The drink would need to be warmed, so that the coconut oil melted. When it melts it is transparent. I have the coconut oil right here.


#8

Yes, and I don’t think any glass soylent is gonna taste very good warmed; probably would need a pretty good chill on it to get it down at all.

Said he, complacently spooning up his soylent pudding-ice-cream! :stuck_out_tongue:


#9

It’d be a good marketing gimmick - it might make the drink more intellectually palatable to a wider range of people. The current beige color is mildly offputting.

Lol. I’ve read about people leaving their fiber additives to soak too long. Clumpy Soylent Slime, mmm, nomnomnom.


#10

Quick update: I made a prototype “soylent glass” recipe using things I had around the house, and got all the numbers to go to 100%. I am now going to make it and take a picture.


#11

For the first time I have to disagree with you, Jeffrey! :open_mouth:
There would indeed not be much of a point in putting valuable development time into this cosmetic thing at this stage, however the beauty of having so many DIYers is that there’s plenty of brainpower to go around, more than the actual development (of the nutritional aspect) of Soylent could possibly use.
If 1-2 people want to see if they can make a transparent Soylent, let them!

I would have absolutely no use for it, however I’m still very curious to see Thomas’ picture.

And in the future there MIGHT be a use for this kind of research already being done:
If Soylent is ever to become a widely accepted mass market thing (I don’t know if it will), it would indeed help if it was also visually appealing - I think that Scandinavian Soylent Bar might have a special interest in that. :slight_smile:


#12

The recipe is here:

http://makesoylent.com/recipes/51f4c5f9aab3ab020000009c

http://imgur.com/0fmqdLt

As you can see, it is unfortunately not transparent. :-/ As you maybe can’t see, it is at least translucent. The egg whites are a big culprit here (I used real egg whites, not having egg white powder). I just don’t have any invisible protein laying around, sadly! Furthermore, I made the erroneous assumption that every micronutrient would dissolve nicely; this obviously-in-retrospect wasn’t true. Just a little bit of, for example, calcium phosphate is enough to make a lot of water cloudy – and then when you have multiple things like that, the effect stacks.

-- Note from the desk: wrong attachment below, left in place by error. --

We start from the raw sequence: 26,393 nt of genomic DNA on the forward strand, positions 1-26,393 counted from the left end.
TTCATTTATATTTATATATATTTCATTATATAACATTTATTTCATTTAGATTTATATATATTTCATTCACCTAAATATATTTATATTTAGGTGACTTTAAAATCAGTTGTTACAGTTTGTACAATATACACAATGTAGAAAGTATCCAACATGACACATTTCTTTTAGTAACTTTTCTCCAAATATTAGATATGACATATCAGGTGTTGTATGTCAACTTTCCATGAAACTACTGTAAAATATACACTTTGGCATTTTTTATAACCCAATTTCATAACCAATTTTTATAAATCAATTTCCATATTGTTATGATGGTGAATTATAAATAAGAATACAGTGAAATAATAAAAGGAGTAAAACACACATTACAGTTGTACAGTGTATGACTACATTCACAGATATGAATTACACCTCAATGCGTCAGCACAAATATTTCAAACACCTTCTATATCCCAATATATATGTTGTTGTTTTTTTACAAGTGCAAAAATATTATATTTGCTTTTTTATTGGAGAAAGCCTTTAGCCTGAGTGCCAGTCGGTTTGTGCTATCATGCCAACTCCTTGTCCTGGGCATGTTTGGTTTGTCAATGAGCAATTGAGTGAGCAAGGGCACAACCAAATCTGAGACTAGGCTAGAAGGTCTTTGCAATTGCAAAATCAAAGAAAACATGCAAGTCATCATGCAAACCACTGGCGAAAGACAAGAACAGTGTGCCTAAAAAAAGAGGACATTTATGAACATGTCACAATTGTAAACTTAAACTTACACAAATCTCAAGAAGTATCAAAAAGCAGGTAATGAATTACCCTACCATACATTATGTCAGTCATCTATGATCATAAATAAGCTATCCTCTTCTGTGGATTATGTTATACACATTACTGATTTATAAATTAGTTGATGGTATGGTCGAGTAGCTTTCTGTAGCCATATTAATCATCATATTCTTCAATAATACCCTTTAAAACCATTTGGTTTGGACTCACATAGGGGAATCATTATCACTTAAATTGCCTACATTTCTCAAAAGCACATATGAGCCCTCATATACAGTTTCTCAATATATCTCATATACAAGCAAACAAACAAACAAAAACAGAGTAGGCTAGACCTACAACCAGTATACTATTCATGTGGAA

The things that are perfectly invisible are the maltodextrin, dextrin (fiber), potassium gluconate, and coconut oil. I have this guess that gluconates in general will dissolve; so replace magnesium citrate with magnesium gluconate, for example. I wonder if every single vitamin and mineral has a form that dissolves perfectly? I’m also a little skeptical that 100% transparent protein exists; but if we can get close, that’ll still be cool.

When the coconut oil cools off it floats to the surface as this white foamy stuff. Obviously not a great solution. What oils are transparent at room temperature? And how do we keep them in the mix?


#13

Very rought guess here:
All animal flesh contains some amount of protein, right?

Think Jellyfish!


#14

“Dehydrated” Olive Oil method - using this type of mixture, you might be able to more evenly distribute the oil initially, even though it will eventually rise.

Isopure provides a clear whey protein isolate powder. The “Isopure Whey” is clear in water. It’s completely unflavored, they have a process that clarifies it. Check out their clear drinks, you can see some on youtube, but since this is a weird use for that aspect, there’s not a whole lot of “look! clear liquid!” pictures or videos out there, lol.

There’s also the clear fiber additives based on psyllium husks, I think. Metamucil clear, or something like that.


#15